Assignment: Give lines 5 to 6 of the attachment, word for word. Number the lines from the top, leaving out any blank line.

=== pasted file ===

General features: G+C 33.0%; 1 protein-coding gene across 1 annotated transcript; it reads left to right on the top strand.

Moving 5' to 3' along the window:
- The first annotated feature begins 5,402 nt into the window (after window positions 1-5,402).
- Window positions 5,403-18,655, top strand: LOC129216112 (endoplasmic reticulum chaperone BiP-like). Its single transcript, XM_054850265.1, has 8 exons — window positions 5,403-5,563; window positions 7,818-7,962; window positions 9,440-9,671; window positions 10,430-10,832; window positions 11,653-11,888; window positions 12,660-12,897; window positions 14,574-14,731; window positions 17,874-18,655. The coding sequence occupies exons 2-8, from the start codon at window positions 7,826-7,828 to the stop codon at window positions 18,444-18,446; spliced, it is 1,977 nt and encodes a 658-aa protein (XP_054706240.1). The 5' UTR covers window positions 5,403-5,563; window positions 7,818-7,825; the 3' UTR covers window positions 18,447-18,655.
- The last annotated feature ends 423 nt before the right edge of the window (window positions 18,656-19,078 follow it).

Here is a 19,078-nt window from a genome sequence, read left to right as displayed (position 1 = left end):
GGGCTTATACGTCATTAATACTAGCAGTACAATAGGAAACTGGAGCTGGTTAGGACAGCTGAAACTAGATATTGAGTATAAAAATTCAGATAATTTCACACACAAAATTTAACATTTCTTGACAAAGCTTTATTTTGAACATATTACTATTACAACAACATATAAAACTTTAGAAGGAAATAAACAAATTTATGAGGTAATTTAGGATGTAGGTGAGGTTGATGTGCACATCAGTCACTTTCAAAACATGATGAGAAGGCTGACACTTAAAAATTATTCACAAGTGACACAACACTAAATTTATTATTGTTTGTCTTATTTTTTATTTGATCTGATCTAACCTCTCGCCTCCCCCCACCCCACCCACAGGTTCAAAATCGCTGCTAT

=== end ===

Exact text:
- The last annotated feature ends 423 nt before the right edge of the window (window positions 18,656-19,078 follow it).

Here is a 19,078-nt window from a genome sequence, read left to right as displayed (position 1 = left end):